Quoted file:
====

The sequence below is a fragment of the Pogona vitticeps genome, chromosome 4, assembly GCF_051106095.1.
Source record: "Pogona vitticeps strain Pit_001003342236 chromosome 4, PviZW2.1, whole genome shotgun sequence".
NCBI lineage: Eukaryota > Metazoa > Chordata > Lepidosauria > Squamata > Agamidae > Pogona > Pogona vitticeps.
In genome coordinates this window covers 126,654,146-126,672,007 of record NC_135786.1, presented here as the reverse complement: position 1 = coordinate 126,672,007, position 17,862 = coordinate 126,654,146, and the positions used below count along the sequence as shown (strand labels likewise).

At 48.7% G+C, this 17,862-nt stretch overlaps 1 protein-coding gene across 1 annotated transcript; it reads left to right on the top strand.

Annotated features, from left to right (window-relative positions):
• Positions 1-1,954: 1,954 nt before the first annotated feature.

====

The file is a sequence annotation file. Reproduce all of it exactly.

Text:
The sequence below is a fragment of the Pogona vitticeps genome, chromosome 4, assembly GCF_051106095.1.
Source record: "Pogona vitticeps strain Pit_001003342236 chromosome 4, PviZW2.1, whole genome shotgun sequence".
NCBI lineage: Eukaryota > Metazoa > Chordata > Lepidosauria > Squamata > Agamidae > Pogona > Pogona vitticeps.
In genome coordinates this window covers 126,654,146-126,672,007 of record NC_135786.1, presented here as the reverse complement: position 1 = coordinate 126,672,007, position 17,862 = coordinate 126,654,146, and the positions used below count along the sequence as shown (strand labels likewise).

At 48.7% G+C, this 17,862-nt stretch overlaps 1 protein-coding gene across 1 annotated transcript; it reads left to right on the top strand.

Annotated features, from left to right (window-relative positions):
• Positions 1-1,954: 1,954 nt before the first annotated feature.